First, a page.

Better remote-sensing explosive detectors: The beginning of the end of full-body scanners?

February 26, 2014

Standing in a full-body scanner at an airport isn't fun, and the process adds time and stress to a journey. It also raises privacy concerns. Researchers now report in ACS' The Journal of Physical Chemistry Letters a more precise and direct method for using that "terahertz" (THz) technology to detect explosives from greater distances. The advance could ultimately lead to detectors that survey a wider area of an airport without the need for full-body scanners.

R. Kosloff and colleagues explain that using THz spectroscopy by itself is challenging for sensing far-away explosives. This technology uses beams of electromagnetic radiation that lie between microwaves, like those used in kitchen ovens, and the infrared rays used in TV remote controls. In addition to screening people for explosives, it is used at drug companies for quality-control purposes and, most recently, to study the layers of paint of ancient works of art. With recent advances, the technique is becoming a strong candidate for detecting substances from a distance. Other researchers have developed remote-sensing THz instruments, but they combine it with a second method to identify substances. Kosloff's group aimed to use THz directly to eventually develop even better remote sensors.

They developed a computational tool and used it to successfully identify two explosives, RDX and TATP, with THz data directly. RDX is a component of , and TATP is an explosive found in the shoes of the "shoe bomber" in 2009. "The ability to perform experimentally and simulate multidimensional spectroscopy should significantly enhance the screening ability of THz spectroscopy," say the researchers.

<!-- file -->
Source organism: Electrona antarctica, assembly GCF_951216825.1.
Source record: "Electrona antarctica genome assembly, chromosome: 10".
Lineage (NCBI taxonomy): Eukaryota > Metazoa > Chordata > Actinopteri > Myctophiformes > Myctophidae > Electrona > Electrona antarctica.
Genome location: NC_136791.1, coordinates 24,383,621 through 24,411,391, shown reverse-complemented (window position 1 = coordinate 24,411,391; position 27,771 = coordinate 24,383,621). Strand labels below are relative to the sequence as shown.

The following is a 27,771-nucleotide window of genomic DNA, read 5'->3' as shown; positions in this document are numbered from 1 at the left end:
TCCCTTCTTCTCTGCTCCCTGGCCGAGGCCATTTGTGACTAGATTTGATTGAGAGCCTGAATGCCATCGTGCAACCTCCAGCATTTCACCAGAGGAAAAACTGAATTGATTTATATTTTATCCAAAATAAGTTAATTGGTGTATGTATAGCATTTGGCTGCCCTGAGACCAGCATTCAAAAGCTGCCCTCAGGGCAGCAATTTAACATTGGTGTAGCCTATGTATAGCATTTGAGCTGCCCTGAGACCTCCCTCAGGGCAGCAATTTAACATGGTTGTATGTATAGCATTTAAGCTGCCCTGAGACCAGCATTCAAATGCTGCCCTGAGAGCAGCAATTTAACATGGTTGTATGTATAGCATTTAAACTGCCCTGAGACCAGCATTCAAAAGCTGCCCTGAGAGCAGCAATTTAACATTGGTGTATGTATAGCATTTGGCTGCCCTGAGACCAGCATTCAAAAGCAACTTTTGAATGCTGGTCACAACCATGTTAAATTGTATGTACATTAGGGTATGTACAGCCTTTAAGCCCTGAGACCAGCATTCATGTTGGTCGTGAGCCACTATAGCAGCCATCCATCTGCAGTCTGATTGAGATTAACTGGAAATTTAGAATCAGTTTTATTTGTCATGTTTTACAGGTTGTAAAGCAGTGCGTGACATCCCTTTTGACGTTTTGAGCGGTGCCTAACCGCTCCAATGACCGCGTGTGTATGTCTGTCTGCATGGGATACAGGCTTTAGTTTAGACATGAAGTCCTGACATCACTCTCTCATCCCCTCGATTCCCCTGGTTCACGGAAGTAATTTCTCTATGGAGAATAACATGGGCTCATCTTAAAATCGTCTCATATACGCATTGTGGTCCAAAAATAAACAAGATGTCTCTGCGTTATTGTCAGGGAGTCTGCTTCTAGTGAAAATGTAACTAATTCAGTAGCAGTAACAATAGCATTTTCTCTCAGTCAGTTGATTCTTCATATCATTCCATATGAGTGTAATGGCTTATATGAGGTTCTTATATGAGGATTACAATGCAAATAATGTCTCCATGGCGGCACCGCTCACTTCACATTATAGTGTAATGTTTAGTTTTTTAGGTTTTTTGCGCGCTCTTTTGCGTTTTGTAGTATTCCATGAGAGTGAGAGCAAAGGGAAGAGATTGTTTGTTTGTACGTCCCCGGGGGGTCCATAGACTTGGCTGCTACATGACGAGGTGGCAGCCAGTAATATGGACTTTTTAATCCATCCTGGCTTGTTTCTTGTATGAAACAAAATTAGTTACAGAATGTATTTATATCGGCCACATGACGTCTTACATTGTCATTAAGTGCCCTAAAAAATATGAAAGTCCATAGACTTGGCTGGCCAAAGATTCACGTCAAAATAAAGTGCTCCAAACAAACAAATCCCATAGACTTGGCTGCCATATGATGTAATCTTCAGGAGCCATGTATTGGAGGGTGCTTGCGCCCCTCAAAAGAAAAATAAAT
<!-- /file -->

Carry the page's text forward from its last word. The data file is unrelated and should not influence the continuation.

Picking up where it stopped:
Explore further: NJIT physicist sees terahertz imaging as ultimate defense against terrorism

Related Stories

A revolutionary breakthrough in terahertz remote sensing

July 11, 2010

(PhysOrg.com) -- A major breakthrough in remote wave sensing by a team of Rensselaer Polytechnic Institute researchers opens the way for detecting hidden explosives, chemical, biological agents and illegal drugs from a distance ...

Photonics: strong vibrations

May 10, 2012

A new approach to generating terahertz radiation will lead to new imaging and sensing applications. The low energy of the radiation means that it can pass through materials that are otherwise opaque, opening up uses in imaging ...

Recommended for you

'Expansion entropy': A new litmus test for chaos?

July 28, 2015

Can the flap of a butterfly's wings in Brazil set off a tornado in Texas? This intriguing hypothetical scenario, commonly called "the butterfly effect," has come to embody the popular conception of a chaotic system, in which ...

Lobster-Eye imager detects soft X-ray emissions

July 28, 2015

Solar winds are known for powering dangerous space weather events near Earth, which, in turn, endangers space assets. So a large interdisciplinary group of researchers, led by the U.S. National Aeronautics and Space Administration ...

New blow for 'supersymmetry' physics theory

July 27, 2015

In a new blow for the futuristic "supersymmetry" theory of the universe's basic anatomy, experts reported fresh evidence Monday of subatomic activity consistent with the mainstream Standard Model of particle physics.

1 comment

Adjust slider to filter visible comments by rank

Display comments: newest first

indio007
5 / 5 (1) Feb 26, 2014
Body scanners aren't going anywhere. Their purpose isn't detection of anything. The purpose is desensitization to having your privacy violated.
They are for sheeple training.

Please sign in to add a comment. Registration is free, and takes less than a minute. Read more

Click here to reset your password.
Sign in to get notified via email when new comments are made.